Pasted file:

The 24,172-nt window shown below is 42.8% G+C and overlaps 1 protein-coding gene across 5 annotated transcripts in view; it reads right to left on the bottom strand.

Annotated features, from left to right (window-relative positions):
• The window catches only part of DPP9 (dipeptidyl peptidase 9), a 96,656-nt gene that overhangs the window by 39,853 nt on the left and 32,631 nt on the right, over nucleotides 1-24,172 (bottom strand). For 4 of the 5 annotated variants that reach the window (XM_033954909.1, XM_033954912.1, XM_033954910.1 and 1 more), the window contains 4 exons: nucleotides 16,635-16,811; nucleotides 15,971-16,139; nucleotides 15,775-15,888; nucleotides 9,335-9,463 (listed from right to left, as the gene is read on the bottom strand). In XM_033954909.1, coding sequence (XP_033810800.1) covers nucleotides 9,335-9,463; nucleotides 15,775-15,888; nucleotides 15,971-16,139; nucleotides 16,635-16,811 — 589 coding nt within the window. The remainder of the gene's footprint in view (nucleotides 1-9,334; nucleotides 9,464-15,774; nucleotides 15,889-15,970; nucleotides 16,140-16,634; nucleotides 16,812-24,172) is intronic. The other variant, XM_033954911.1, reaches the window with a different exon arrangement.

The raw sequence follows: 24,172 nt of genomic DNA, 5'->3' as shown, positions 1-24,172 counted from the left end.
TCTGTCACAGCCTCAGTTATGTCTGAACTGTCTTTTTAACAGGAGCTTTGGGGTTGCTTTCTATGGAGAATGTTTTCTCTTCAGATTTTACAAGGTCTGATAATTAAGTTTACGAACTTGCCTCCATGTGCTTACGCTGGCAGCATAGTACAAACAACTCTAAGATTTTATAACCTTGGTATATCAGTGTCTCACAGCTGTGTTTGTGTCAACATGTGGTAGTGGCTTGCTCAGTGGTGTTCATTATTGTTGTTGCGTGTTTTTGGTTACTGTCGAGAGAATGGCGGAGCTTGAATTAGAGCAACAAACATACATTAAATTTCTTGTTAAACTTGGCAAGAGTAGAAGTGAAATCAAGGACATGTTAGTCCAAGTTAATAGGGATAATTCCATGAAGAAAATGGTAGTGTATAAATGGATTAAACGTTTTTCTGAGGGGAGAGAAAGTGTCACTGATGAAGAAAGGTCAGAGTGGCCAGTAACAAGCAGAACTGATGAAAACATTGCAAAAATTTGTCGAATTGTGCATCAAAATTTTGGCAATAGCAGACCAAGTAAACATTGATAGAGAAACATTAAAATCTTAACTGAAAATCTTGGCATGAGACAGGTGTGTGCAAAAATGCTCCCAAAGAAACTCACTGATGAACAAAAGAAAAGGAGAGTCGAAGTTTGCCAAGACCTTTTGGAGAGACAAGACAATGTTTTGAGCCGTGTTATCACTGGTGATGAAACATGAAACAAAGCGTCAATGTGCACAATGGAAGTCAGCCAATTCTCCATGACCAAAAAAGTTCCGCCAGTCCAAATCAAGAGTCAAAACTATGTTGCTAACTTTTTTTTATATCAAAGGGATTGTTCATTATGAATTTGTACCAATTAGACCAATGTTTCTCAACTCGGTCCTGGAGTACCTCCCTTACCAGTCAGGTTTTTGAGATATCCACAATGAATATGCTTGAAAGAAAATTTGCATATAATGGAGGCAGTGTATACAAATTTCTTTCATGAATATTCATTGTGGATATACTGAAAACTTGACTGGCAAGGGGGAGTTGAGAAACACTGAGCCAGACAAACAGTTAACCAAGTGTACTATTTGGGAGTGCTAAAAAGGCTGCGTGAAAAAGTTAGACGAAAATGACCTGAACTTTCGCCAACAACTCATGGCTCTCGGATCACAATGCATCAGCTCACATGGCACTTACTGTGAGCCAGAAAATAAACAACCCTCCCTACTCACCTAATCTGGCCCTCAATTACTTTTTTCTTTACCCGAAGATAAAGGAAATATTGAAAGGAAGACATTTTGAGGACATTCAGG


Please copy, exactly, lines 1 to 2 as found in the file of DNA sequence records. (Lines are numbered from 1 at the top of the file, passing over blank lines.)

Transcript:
The 24,172-nt window shown below is 42.8% G+C and overlaps 1 protein-coding gene across 5 annotated transcripts in view; it reads right to left on the bottom strand.

Annotated features, from left to right (window-relative positions):